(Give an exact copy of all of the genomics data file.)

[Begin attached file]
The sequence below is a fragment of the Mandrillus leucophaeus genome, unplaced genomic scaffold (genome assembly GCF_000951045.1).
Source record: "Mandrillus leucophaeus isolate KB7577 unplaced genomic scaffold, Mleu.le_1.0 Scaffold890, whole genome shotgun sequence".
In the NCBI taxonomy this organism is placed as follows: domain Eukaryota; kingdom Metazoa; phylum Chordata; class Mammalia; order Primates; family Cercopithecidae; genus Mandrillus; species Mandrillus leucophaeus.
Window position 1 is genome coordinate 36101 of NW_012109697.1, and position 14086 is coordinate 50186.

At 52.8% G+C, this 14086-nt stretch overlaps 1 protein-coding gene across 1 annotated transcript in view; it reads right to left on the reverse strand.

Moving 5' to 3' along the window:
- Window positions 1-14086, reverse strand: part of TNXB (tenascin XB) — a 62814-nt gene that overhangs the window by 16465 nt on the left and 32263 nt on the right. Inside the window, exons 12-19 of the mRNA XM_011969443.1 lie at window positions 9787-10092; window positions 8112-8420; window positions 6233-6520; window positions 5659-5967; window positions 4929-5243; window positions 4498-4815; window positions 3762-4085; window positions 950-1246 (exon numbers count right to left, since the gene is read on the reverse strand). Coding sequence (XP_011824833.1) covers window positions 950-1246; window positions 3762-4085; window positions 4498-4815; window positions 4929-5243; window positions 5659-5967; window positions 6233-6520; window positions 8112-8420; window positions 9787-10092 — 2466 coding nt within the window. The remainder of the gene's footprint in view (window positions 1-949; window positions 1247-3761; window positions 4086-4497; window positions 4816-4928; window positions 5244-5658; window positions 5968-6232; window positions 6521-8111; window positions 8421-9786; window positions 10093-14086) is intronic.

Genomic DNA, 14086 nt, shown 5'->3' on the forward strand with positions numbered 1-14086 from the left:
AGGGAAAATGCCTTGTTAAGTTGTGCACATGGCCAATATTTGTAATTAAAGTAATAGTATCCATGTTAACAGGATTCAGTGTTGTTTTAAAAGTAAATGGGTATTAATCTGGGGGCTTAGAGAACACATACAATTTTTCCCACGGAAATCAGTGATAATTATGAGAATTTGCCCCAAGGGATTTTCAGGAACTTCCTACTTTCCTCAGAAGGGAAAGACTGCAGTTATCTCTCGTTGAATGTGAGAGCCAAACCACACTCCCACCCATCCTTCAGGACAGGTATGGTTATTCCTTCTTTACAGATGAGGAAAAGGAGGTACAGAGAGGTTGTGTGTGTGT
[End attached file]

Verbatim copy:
The sequence below is a fragment of the Mandrillus leucophaeus genome, unplaced genomic scaffold (genome assembly GCF_000951045.1).
Source record: "Mandrillus leucophaeus isolate KB7577 unplaced genomic scaffold, Mleu.le_1.0 Scaffold890, whole genome shotgun sequence".
In the NCBI taxonomy this organism is placed as follows: domain Eukaryota; kingdom Metazoa; phylum Chordata; class Mammalia; order Primates; family Cercopithecidae; genus Mandrillus; species Mandrillus leucophaeus.
Window position 1 is genome coordinate 36101 of NW_012109697.1, and position 14086 is coordinate 50186.

At 52.8% G+C, this 14086-nt stretch overlaps 1 protein-coding gene across 1 annotated transcript in view; it reads right to left on the reverse strand.

Moving 5' to 3' along the window:
- Window positions 1-14086, reverse strand: part of TNXB (tenascin XB) — a 62814-nt gene that overhangs the window by 16465 nt on the left and 32263 nt on the right. Inside the window, exons 12-19 of the mRNA XM_011969443.1 lie at window positions 9787-10092; window positions 8112-8420; window positions 6233-6520; window positions 5659-5967; window positions 4929-5243; window positions 4498-4815; window positions 3762-4085; window positions 950-1246 (exon numbers count right to left, since the gene is read on the reverse strand). Coding sequence (XP_011824833.1) covers window positions 950-1246; window positions 3762-4085; window positions 4498-4815; window positions 4929-5243; window positions 5659-5967; window positions 6233-6520; window positions 8112-8420; window positions 9787-10092 — 2466 coding nt within the window. The remainder of the gene's footprint in view (window positions 1-949; window positions 1247-3761; window positions 4086-4497; window positions 4816-4928; window positions 5244-5658; window positions 5968-6232; window positions 6521-8111; window positions 8421-9786; window positions 10093-14086) is intronic.

Genomic DNA, 14086 nt, shown 5'->3' on the forward strand with positions numbered 1-14086 from the left:
AGGGAAAATGCCTTGTTAAGTTGTGCACATGGCCAATATTTGTAATTAAAGTAATAGTATCCATGTTAACAGGATTCAGTGTTGTTTTAAAAGTAAATGGGTATTAATCTGGGGGCTTAGAGAACACATACAATTTTTCCCACGGAAATCAGTGATAATTATGAGAATTTGCCCCAAGGGATTTTCAGGAACTTCCTACTTTCCTCAGAAGGGAAAGACTGCAGTTATCTCTCGTTGAATGTGAGAGCCAAACCACACTCCCACCCATCCTTCAGGACAGGTATGGTTATTCCTTCTTTACAGATGAGGAAAAGGAGGTACAGAGAGGTTGTGTGTGTGT